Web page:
Human beings are goal-oriented creatures. If we have no goals, we're frustrated. If we have too many, we're confused. Here's the key to putting your commitments in order.
When you watch a robin with cocked head, alert and engrossed, suddenly dip his sharp beak into the earth for an unwary worm, you might ask yourself the question: "But what does he do for fun?" The answer" Along with his other instinctual ha bits, that's all he does. That's his work, his fun, his play, his whole life. The robin is totally committed to "doing his thing." On the other hand humans must discover their "thing" on their own. That's why many just "happen" through life, letting time, circumstance, and life's vicissitudes push them here and there in an endless rat race. Small wonder so many are confused through much of their lives. We are made to commit ourselves to a purpose. In short, we are made to be goal oriented. If we are not facing a goal (immediate. short-term, or long-term) and moving toward it, we will not function very well. The force that helps us achieve our goals can be called commitment. The purer the commitment. the more powerful and the more energizing it will be.
The Energy That Comes With Pursuit
Electrifying force emanates from the made-up mind. The compelling power behind fully committed determination overshadows simple assertiveness or stalwart resolution. Psychologists have discovered an unusual denominator among happy growing people. They find it isn't attainment of prestige, wealth, or success that keeps people happy as much as it is the pursuit or direction that gives them joy. Enthusiastic pursuit of a goal gives people contentment. It is not enough for you to have a general idea of where you want to go: it is not enough to conveniently declare your desires with the same carefree spirit you display in predicting tomorrow's weather. You must be totally committed to your goals. The very act of involving your resources in the total pursuit of a goal will send hidden energies forward for full utilization. The joy gained from pursuit has been clinically observed by Dr. Csikszentmihalyi, a University of Chicago psychologist who has conducted many experiments concerning what he calls "flow," Psychology Today covered his experiments in an article entitled "The Fun in Fun" by William Barry Furlong. This article described the power, joy, and happiness that comes with complete involvement in an athletic or artistic event. It stated that "flow" can be experienced in everyday life. Says Furlong:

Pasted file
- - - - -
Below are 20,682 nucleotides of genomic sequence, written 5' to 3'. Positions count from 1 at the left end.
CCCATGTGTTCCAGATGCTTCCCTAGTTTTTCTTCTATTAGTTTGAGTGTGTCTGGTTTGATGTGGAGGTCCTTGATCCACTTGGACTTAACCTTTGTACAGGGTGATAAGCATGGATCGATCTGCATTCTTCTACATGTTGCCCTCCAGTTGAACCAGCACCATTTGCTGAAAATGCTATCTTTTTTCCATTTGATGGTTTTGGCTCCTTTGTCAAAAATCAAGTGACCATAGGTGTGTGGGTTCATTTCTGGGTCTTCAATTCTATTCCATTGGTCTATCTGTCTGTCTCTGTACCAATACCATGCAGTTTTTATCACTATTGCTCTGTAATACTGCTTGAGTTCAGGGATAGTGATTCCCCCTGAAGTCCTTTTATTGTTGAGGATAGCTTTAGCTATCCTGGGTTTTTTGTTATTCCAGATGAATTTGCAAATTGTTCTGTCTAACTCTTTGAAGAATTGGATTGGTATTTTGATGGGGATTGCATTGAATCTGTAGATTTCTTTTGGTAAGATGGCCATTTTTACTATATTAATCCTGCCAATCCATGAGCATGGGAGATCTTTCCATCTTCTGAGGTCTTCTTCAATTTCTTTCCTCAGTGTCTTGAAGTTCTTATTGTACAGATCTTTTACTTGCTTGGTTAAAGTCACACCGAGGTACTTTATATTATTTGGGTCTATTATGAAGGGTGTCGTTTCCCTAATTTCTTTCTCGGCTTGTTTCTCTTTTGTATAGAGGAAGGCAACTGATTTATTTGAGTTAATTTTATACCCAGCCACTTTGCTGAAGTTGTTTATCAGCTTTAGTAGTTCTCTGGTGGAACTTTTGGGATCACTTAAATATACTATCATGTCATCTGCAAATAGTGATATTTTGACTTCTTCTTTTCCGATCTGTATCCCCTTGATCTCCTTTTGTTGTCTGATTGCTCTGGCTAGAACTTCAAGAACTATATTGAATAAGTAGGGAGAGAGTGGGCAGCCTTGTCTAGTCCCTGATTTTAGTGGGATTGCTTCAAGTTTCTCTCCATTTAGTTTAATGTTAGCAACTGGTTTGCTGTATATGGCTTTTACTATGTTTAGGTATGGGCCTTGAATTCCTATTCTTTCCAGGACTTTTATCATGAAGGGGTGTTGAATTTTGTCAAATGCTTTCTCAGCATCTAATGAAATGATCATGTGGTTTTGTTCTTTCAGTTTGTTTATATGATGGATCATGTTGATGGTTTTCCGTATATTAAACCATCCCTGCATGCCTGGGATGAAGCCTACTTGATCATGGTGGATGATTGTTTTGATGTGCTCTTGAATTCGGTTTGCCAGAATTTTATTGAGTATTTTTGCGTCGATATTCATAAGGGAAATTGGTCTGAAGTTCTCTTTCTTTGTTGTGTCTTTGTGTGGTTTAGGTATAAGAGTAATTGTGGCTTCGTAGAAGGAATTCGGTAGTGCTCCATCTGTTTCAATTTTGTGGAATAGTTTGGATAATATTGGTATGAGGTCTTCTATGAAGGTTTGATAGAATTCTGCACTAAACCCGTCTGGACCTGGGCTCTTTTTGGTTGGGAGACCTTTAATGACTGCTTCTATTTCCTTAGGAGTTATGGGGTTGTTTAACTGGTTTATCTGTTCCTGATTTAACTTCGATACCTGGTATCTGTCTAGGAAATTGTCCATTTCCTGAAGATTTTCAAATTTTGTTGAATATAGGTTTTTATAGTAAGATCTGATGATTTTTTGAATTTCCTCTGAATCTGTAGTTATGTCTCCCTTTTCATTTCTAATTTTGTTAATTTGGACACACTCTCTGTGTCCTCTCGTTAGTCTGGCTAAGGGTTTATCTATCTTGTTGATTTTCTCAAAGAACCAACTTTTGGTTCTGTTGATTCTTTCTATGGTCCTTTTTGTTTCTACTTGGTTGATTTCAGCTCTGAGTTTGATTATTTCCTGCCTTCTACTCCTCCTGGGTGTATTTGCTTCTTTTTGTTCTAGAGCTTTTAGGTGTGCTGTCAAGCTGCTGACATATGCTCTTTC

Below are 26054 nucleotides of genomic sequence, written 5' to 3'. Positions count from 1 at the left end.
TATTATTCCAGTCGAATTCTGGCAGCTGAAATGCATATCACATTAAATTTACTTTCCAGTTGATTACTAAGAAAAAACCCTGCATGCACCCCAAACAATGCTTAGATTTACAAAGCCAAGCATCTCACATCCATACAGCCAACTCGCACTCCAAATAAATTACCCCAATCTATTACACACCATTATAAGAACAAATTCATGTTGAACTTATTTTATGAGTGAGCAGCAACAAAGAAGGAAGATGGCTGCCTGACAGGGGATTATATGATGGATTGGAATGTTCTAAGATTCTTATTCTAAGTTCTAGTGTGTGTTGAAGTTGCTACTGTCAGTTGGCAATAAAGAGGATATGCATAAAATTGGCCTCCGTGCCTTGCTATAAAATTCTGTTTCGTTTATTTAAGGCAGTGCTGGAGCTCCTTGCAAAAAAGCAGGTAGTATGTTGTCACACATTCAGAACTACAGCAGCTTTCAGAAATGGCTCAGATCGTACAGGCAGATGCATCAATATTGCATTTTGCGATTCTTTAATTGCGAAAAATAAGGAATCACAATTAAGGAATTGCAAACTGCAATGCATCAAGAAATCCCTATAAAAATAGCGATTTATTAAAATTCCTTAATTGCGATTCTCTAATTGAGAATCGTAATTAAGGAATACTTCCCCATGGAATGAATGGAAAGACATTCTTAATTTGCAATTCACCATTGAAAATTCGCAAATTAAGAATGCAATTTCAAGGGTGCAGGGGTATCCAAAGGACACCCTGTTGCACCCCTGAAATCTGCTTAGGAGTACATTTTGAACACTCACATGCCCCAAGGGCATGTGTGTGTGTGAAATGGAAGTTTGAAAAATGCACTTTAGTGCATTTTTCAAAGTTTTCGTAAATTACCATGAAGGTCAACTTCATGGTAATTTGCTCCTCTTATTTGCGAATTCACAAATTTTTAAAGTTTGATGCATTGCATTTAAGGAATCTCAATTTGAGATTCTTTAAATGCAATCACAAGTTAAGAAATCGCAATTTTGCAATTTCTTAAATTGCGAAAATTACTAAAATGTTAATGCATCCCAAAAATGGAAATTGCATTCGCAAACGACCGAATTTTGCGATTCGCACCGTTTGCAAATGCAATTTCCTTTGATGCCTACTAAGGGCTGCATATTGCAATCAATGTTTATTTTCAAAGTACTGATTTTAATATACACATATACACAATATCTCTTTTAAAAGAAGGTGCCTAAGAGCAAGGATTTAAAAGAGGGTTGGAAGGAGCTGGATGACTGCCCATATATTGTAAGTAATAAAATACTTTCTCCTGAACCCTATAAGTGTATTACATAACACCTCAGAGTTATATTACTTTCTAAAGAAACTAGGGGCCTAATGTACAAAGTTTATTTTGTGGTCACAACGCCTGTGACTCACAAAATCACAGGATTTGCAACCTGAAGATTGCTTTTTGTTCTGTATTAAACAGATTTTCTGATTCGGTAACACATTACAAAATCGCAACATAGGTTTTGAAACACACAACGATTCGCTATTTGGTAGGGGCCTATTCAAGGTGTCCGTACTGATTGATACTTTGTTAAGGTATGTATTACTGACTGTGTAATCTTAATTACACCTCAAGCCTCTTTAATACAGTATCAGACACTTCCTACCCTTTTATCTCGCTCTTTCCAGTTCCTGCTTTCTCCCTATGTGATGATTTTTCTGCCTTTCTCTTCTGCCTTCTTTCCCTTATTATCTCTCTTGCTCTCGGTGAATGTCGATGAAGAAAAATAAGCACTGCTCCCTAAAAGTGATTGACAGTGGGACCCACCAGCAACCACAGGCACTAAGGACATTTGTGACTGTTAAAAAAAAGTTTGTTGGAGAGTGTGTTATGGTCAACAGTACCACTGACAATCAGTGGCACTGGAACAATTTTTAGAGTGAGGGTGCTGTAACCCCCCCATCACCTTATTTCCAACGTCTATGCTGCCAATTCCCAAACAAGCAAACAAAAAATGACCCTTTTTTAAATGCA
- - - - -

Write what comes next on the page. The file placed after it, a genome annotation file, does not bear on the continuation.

"Flow... develops when... we are completely immersed in what we are doing. In this state the person loses a self-conscious sense of himself and of time. He gains a heightened awareness of his physical involvement with the activity.... "Flow can make a person feel an almost Godlike sense of control. All the dichotomies, polarities and conflicts of life are resolved. I feel immensely strong. I have a general feeling of well-being, and that I am in complete control of my world" (June 1976, pp. 35, 36).
If a man running in one direction can achieve joy, fulfillment, and continuing energy, how empty must men be who have no direction, or who lose it in confusion somewhere along the way?
A Man Without Direction